Mountain Chickadee (Poecile gambeli)

The Mountain Chickadees (Poecile gambeli) – also known as Mountain Titmice or Short-tailed Chickadees – are small songbirds found in the Americas. Colloquially these birds are referred to as “Cheeseburger Birds”, as their calls are rendered as “cheese-bur-ger.”

Distribution / Habitat

The Mountain Chickadees inhabit the mountainous regions of southwest Canada and the western United States. Their range extends from southern Yukon to California and the Rocky Mountain states in the United States, south to western Texas. They are most common in Oregon and northern California.

They tend to breed at elevations of 1.3 miles or 3 km above sea level and move to lower elevations for the winter. Other than those local altitudinal movements, they are believed to be sedentary (non-migratory).

Mountain Chickadees are well protected from the cold by the soft down next to their skin that provides insulation. Additionally, their outer contour feathers are waterproof and tight.

During the breeding season, these birds are typically seen in pairs or small family groups. Non-breeding birds may join multi-species feeding flocks at favored feeding sites.

Their maximum lifespan in the wild is almost 8 years. (Harrison, 1983; Terres 1980). Captive birds may live up to 10 years.

Mountain Chickadee

Subspecies and Ranges:

  • Mountain Chickadee, Gambel’s Chickadee or Gambel’s Tit(Poecile gambeli gambeli – Ridgway, 1886) – Nominate form
    • Range: West central USA from the Rocky Mountains to central Montana and Wyoming south to New Mexico and southwestern Texas
  • Mountain Chickadee (wasatchensis)(Poecile gambeli wasatchensis – Behle, 1950) – Proposed / Disputed Race – sometimes included with nominate form
    • Range: Wasatch Mountains in southern Idaho and Utah
  • Inyo Chickadee or Grinnell’s Chickadee(Poecile gambeli inyoensis – Grinnell, 1918)
    • Range: Western USA in the Great Basin, from southeastern Oregon and southwestern Idaho to western Utah, northwestern Arizona and east central California)
  • Mrs. Bailey’s Chickadee or Bailey’s Chickadee(Poecile gambeli baileyae – Grinnell, 1908)
    • Range: Pacific slope of Rocky Mountains in western Canada and western USA.
  • San Pedro Chickadee or Mountain Chickadee (atratus)(Poecile gambeli atratus – Grinnell and Swarth, 1926)
    • Range: Sierra de San Pedro Mártir / Mountains of Saint Peter the Martyr in northern Baja California

Mountain Chickadee



Length: Short, round body measuring 5 – 6 inches (12.7 – 15.25 cm) in length (including the tail)

Average Wingspan: 7.5 inches (19 cm)

Average Weight: 0.37 oz or 10.5 g

Plumage Details / Adults

Upper plumage is grey; plumage below a paler greyish white. Black crown and throat, distinctive black “bib”, black stripe “through the eye” and white “eye brows” and cheeks. Back and flanks are grey.

Those found in the Rocky Mountain are buff on the back and sides. Their white “eyebrows” are broader.

Other Physical Details

  • Short black bill
  • Dark legs and feet

Gender ID

Males and females look alike.

Mountain Chickadee

Diet / Feeding

Their primary diet consists primarily of insects (about 70%) – including beetles, ants, sawflies, caterpillars, spiders, gypsy moths, plant lice and cicadas; the rest consists of plant matter (30%), including conifer seeds and other plant seeds as well as wild berries (bayberries, poison ivy berries, among others).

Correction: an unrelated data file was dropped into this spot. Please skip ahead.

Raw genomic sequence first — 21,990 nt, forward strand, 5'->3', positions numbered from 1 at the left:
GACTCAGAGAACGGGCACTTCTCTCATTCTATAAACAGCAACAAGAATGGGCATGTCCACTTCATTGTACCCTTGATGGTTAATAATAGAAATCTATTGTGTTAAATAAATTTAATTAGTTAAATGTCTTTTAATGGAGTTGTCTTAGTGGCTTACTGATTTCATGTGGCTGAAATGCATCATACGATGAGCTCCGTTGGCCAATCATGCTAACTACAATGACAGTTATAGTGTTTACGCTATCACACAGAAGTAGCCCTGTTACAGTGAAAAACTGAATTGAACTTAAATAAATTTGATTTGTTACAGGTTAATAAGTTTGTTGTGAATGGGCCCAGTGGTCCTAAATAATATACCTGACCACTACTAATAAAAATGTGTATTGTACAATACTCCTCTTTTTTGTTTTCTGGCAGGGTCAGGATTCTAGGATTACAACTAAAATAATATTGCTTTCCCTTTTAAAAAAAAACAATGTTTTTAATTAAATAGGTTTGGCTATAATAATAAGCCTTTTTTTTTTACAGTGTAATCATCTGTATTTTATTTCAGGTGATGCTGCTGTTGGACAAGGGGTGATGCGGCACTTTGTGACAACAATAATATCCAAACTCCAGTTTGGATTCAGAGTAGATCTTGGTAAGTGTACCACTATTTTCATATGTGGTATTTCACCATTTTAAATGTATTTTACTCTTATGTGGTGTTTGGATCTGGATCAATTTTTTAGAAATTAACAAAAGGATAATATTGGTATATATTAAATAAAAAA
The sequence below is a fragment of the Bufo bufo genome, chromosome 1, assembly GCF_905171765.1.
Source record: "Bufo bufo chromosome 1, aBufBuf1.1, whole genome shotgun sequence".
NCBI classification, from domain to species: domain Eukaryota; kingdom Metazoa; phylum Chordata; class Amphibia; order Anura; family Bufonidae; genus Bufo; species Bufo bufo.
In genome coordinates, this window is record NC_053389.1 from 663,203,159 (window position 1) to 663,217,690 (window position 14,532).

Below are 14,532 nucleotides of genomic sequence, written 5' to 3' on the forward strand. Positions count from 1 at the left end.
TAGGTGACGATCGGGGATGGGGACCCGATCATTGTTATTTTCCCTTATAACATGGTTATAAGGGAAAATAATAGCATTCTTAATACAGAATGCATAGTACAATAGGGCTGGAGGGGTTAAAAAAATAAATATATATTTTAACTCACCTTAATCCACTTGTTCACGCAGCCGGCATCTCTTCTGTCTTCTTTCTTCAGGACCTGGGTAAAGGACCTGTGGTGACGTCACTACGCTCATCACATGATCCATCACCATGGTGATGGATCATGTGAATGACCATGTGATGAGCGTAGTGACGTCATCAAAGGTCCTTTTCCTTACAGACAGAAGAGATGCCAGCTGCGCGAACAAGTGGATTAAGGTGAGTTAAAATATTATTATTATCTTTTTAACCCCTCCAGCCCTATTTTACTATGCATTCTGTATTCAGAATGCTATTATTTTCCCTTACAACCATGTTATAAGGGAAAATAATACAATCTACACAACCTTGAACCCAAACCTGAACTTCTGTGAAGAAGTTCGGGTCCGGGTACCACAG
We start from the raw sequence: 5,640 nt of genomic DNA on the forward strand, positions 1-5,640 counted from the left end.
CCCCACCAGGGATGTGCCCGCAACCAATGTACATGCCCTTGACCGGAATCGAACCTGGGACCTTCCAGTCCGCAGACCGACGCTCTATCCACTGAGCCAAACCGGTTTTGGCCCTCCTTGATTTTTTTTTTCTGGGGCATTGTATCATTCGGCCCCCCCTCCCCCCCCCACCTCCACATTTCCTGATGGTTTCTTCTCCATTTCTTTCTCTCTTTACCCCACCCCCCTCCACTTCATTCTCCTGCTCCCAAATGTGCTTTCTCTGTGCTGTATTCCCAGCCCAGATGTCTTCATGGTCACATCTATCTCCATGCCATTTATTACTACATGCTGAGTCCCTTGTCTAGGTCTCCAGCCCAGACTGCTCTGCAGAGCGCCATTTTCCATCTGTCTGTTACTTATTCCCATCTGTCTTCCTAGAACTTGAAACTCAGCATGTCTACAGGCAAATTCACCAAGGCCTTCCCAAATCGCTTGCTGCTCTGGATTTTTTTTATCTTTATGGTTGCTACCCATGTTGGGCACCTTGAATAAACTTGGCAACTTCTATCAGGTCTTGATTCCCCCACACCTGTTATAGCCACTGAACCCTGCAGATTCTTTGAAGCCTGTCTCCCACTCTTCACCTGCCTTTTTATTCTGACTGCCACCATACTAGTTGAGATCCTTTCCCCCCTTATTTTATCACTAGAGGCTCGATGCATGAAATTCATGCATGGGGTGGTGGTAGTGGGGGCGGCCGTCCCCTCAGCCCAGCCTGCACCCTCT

They also frequent bird feeders for some sunflower seeds, cracked corn or suet.

These acrobats are frequently observed clinging to the undersides of branches and to tree trunks, as they search for food. They open seeds by hammering them with their beaks.

Breeding birds typically travel in pairs or small groups, but may join mixed-species feeding flocks after the breeding season.

Breeding / Nesting

Mountain Chickadees are monogamous. Most breeding activities are observed between April to July. Just before the breeding season, they split into pairs – often with the same partner as in past seasons.

These cavity nesters use natural cavities, abandoned woodpecker holes, birdhouses, or tree holes excavated by the pairs. Their nests are usually found at a height between 6.6 – 16 feet (2 – 5 meters). The nest construction usually takes a week. The bottom of the nest is lined with soft material, such as moss, plant fibers, hair or feather down.

The female lays 6 – 12 eggs, but averages 8 – 9 in a clutch. The white, brown-spotted eggs are incubated by the female for about 14 days. The male feeds the brooding female and protects the territory around the nest. The female typically remains on the nest, but may leave for short periods. Before doing so, she will cover the eggs to conceal them.

The hatchlings are completely helpless and remain in the nest for 20 – 21 days. Both parents feed and defend them.

They usually produce 1 to 2 broods a year.

Calls / Vocalizations / Sounds

Their calls are described as throaty chick-adee-adee-adees or a three or four shrill decending notes fee-bee-bay, or fee-bee-fee-bee.

Alternate (Global) Names

Chinese: ?????? … Czech: Sýkora horská … Danish: Bjergmejse … Dutch: Bergmees, Gambels Mees … Finnish: Vuoritiainen … French: Mésange de Gambel … German: Gambelmeise, Gambel-Meise … Italian: Cincia delle Montagne Rocciose, Cincia montana … Japanese: mamijirokogara … Norwegian: Bergmeis … Polish: sikora górska … Russian: ?????? ?????? … Slovak: Sýkorka Gambelova … Spanish: cabonero ceja blanca, Carbonero Ceja Blanca, Carbonero Montañes, Carbonero Montañés, Paro Cejiblanco … Swedish: Bergtita


Gordon Ramel

Gordon is an ecologist with two degrees from Exeter University. He's also a teacher, a poet and the owner of 1,152 books. Oh - and he wrote this website.

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